Daigaku ronshu: Research in higher education Issue 53
2021-03 発行


Mothers’ Gender Conceptions, College Entry, and Curricular Choice among High School Students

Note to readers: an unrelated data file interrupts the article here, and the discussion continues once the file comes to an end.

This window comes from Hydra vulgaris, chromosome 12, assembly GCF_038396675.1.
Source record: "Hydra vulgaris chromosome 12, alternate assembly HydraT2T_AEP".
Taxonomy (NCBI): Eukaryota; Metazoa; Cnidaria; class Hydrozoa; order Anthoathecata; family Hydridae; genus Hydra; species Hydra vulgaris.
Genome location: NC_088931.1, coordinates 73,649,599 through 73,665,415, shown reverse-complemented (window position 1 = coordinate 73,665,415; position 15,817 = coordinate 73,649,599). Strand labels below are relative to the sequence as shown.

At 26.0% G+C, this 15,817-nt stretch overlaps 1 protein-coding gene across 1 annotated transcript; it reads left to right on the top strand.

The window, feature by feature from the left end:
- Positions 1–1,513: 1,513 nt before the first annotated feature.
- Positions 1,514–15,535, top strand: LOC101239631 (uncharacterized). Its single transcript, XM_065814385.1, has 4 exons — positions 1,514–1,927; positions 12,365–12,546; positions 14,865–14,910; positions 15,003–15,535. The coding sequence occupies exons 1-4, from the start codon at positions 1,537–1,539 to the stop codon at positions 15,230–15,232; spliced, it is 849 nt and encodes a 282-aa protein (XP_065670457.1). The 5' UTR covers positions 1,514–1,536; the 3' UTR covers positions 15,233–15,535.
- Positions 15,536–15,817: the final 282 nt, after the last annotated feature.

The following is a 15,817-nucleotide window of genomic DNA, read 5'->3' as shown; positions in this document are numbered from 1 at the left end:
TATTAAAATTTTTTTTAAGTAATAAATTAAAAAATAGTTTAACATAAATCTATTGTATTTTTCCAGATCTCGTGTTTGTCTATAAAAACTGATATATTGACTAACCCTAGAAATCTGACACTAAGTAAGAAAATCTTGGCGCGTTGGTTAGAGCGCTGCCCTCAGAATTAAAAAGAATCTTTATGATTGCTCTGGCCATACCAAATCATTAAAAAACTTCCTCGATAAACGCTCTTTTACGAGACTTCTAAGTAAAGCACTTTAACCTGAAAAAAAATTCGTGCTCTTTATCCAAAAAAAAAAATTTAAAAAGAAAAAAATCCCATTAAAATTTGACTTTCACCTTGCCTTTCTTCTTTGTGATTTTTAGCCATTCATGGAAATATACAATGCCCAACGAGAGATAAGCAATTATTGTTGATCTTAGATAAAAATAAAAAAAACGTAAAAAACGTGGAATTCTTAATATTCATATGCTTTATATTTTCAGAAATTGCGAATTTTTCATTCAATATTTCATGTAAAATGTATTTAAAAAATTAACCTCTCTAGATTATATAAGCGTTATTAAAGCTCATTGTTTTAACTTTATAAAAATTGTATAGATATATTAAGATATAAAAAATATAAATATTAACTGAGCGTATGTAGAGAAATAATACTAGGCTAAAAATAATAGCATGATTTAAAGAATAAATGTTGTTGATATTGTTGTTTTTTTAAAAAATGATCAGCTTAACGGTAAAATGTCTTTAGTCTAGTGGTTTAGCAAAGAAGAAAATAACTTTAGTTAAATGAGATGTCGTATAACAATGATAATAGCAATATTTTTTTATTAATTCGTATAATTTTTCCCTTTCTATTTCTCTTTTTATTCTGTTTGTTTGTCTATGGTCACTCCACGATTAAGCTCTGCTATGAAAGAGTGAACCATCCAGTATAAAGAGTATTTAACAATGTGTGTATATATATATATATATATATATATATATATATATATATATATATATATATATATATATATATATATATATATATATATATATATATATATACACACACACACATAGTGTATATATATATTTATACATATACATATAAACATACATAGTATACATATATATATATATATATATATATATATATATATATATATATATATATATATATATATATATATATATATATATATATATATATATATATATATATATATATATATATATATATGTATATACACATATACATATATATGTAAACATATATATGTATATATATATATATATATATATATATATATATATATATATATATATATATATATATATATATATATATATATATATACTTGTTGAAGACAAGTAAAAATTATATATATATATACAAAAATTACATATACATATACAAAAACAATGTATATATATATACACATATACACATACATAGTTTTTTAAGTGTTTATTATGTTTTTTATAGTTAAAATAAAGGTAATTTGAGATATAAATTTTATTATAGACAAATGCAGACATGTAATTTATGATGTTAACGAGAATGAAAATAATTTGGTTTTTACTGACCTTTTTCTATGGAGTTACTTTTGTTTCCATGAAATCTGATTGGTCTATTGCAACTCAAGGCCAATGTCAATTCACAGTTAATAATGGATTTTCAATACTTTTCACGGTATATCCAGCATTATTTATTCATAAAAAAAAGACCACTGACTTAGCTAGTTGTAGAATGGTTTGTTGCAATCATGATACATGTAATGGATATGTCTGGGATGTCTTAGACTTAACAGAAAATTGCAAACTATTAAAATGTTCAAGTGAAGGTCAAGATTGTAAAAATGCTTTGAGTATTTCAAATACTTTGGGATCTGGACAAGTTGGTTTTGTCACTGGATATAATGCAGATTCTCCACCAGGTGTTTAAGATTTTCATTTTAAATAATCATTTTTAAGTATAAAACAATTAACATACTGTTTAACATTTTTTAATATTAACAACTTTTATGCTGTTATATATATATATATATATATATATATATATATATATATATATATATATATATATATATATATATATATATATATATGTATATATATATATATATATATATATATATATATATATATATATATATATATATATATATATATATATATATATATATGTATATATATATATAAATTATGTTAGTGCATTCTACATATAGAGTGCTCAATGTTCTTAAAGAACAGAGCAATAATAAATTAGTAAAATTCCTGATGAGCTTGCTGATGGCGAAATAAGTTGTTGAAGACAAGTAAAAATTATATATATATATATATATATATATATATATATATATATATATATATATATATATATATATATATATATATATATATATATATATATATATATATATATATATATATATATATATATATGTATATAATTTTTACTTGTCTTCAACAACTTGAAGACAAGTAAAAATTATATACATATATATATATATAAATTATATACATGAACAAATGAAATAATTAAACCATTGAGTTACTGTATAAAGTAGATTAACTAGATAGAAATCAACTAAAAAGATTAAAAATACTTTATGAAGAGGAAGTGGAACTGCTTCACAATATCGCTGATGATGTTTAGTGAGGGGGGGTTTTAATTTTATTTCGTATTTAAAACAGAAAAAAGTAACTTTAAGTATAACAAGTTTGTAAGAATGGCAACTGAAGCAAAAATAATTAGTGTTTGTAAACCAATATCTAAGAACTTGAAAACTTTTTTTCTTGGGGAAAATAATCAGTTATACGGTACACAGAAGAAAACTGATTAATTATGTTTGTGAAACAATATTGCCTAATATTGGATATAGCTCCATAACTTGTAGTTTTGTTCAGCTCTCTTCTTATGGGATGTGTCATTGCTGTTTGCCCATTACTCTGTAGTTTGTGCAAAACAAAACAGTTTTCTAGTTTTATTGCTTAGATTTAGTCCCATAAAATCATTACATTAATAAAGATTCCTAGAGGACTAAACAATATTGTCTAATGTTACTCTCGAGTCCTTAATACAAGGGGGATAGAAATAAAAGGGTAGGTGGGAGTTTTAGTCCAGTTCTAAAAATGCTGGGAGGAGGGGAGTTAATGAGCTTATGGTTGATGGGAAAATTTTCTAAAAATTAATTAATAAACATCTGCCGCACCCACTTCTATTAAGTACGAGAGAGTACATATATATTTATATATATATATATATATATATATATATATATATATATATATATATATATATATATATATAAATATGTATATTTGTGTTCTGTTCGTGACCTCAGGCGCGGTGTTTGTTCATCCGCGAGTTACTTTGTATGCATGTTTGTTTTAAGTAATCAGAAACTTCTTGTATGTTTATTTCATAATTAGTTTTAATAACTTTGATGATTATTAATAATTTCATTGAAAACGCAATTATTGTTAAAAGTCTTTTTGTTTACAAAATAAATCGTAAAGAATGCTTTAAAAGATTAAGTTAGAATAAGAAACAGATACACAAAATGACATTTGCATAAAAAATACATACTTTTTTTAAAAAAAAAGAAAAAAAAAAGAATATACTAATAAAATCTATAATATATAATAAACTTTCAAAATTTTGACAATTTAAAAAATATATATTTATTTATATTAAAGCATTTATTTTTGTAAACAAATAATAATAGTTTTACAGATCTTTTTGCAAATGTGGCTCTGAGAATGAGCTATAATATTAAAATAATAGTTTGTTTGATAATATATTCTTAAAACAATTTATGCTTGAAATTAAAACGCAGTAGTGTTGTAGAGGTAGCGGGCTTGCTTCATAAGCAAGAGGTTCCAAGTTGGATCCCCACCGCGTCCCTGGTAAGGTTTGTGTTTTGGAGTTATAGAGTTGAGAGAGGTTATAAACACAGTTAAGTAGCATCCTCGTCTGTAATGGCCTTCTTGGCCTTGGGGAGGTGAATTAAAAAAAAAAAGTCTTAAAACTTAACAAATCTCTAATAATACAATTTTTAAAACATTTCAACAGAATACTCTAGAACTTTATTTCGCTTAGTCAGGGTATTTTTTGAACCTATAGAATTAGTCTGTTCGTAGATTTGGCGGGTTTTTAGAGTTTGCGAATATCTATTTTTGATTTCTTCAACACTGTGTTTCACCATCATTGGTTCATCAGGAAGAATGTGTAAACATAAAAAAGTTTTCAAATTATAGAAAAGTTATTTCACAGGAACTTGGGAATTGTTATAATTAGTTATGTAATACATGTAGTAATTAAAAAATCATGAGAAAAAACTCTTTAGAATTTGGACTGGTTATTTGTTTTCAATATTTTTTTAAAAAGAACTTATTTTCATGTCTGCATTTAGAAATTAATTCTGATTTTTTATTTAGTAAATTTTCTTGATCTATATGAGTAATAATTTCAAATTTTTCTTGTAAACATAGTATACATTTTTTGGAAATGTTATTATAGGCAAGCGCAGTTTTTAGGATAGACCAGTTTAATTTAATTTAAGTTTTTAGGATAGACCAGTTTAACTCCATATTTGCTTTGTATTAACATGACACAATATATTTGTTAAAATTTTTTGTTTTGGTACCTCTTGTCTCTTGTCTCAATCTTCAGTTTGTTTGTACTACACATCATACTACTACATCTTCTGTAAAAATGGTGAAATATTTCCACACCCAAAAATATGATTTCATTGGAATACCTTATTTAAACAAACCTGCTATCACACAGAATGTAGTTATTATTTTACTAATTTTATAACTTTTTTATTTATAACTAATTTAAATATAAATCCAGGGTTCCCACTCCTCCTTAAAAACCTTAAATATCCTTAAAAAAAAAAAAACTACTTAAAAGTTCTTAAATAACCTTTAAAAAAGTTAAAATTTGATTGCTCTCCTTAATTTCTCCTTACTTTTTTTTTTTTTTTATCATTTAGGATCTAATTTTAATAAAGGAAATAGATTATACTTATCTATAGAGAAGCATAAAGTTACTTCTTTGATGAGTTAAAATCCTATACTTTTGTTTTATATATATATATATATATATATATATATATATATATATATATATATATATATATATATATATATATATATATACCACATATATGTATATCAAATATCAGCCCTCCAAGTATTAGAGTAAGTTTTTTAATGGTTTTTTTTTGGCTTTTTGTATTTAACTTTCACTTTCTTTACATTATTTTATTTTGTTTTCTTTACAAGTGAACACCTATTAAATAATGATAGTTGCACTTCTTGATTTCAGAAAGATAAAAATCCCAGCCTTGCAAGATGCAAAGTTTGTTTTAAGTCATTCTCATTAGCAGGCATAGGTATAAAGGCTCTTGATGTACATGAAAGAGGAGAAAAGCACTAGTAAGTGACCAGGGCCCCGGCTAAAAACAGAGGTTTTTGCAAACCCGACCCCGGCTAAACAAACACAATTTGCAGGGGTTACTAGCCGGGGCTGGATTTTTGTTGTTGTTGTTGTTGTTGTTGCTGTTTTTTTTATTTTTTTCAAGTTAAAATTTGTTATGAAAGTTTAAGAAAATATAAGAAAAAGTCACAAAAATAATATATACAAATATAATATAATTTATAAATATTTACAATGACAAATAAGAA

The purpose of this paper is to investigate the role of cultural stereotypes for gender relations in the process of youth educational decision-making. In particular, we focus on the attitudes of mothers, who are the main agents of socialization, and examine the effects of their gender beliefs on the career choices of children after graduating from high school. Following recent discussion of gender-essentialist stereotypes in the field of research into gender segregation, we distinguish gender-essentialist ideology from a traditional gender-role attitude. Then, we examine the effect of these different beliefs on the choice of higher education institutions for boys and girls. We use data from a survey of 1,070 pairs of 11th-grade students and their mothers taken throughout Japan. We also use the results from a follow-up survey which obtained career information for children after completing high school. In the construction of an index of the traditional gender-role attitude, we used mothers’ answers to question items on the sexual division of labor. Mothers’ orientations regarding their children’s future occupation and expectations of human capital formation for children were also identified from responses to items in the mother questionnaire which indicated the extent to which mothers’ beliefs were affected by gender-essentialist stereotypes. The dependent variables were years of education after high school and the field of study in higher education. The results show that mothers’ expectations for human capital formation have a considerable effect on their children’s choice of college major. When mothers expected high school students to acquire technical-related skills, high school students often entered STEM fields of study in college. We also confirm that traditional gender-role attitudes affect neither years of education after high school, nor the choice of the field of study. Furthermore, a traditional gender-role attitude has little correlation with other gender beliefs. This result suggests that the indicators used in previous studies did not adequately capture the gender-essentialist views that have a significant influence on the educational decision-making process.
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